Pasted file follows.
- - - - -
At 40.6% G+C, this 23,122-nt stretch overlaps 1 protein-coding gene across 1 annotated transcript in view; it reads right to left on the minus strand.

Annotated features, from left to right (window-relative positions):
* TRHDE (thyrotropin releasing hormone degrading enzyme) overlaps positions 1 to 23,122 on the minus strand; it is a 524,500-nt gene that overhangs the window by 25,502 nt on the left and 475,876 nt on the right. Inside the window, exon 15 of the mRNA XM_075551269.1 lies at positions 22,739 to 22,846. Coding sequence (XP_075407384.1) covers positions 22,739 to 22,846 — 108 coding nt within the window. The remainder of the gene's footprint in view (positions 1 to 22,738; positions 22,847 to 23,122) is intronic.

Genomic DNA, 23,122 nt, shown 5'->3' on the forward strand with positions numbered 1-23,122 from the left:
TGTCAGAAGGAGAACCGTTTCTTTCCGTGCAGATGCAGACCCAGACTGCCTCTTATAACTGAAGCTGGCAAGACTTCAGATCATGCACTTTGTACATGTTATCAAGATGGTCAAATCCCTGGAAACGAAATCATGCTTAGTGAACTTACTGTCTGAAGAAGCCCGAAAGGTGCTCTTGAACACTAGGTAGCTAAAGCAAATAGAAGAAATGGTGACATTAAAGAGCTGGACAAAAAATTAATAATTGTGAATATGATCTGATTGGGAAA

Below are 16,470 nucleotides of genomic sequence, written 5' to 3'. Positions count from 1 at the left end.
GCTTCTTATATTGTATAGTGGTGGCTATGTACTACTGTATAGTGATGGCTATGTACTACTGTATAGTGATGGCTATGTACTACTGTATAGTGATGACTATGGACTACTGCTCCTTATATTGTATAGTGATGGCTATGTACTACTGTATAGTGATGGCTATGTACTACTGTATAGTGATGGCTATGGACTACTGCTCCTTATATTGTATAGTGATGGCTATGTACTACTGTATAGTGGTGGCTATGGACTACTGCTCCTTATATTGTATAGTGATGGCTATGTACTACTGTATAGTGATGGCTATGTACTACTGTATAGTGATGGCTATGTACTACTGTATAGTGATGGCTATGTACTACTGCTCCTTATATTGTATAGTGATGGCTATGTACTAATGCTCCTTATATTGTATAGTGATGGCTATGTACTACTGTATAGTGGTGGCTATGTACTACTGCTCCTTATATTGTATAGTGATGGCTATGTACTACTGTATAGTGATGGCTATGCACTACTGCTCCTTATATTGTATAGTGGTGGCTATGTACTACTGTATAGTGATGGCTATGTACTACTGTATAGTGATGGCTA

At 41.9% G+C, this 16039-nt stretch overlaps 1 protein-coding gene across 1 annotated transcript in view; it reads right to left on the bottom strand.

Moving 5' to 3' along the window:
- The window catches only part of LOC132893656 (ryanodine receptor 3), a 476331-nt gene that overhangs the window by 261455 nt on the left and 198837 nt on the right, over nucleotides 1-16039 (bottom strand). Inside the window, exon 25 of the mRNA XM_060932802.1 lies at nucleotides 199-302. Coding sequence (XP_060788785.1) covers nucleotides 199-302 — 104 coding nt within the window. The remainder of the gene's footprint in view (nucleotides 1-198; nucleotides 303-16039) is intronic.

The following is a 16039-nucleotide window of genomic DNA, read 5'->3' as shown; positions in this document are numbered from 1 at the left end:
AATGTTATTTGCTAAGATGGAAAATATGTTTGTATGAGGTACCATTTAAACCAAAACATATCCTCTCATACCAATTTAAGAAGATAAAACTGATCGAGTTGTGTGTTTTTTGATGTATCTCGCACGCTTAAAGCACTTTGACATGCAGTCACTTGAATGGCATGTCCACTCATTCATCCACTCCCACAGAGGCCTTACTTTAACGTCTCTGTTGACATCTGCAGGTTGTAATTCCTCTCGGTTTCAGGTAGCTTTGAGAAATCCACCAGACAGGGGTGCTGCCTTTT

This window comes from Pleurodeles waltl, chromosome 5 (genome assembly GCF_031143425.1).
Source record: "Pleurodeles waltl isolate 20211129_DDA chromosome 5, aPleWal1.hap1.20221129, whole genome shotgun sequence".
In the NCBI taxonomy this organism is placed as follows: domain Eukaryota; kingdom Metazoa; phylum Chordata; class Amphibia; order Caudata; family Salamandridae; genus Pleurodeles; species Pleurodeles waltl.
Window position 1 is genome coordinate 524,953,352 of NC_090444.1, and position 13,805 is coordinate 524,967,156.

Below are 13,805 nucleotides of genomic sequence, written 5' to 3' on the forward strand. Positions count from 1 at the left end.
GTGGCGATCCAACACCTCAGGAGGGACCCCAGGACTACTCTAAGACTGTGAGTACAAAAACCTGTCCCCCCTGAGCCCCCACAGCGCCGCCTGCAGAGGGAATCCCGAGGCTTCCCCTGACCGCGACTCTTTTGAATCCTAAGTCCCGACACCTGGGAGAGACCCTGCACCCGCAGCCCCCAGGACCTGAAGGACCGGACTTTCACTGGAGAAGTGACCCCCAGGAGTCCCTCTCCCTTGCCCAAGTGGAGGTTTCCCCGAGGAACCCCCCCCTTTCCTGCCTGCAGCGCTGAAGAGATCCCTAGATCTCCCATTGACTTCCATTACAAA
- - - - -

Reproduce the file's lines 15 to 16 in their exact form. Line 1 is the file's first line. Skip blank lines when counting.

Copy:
In the NCBI taxonomy this organism is placed as follows: domain Eukaryota; kingdom Metazoa; phylum Chordata; class Amphibia; order Caudata; family Salamandridae; genus Pleurodeles; species Pleurodeles waltl.
Window position 1 is genome coordinate 524,953,352 of NC_090444.1, and position 13,805 is coordinate 524,967,156.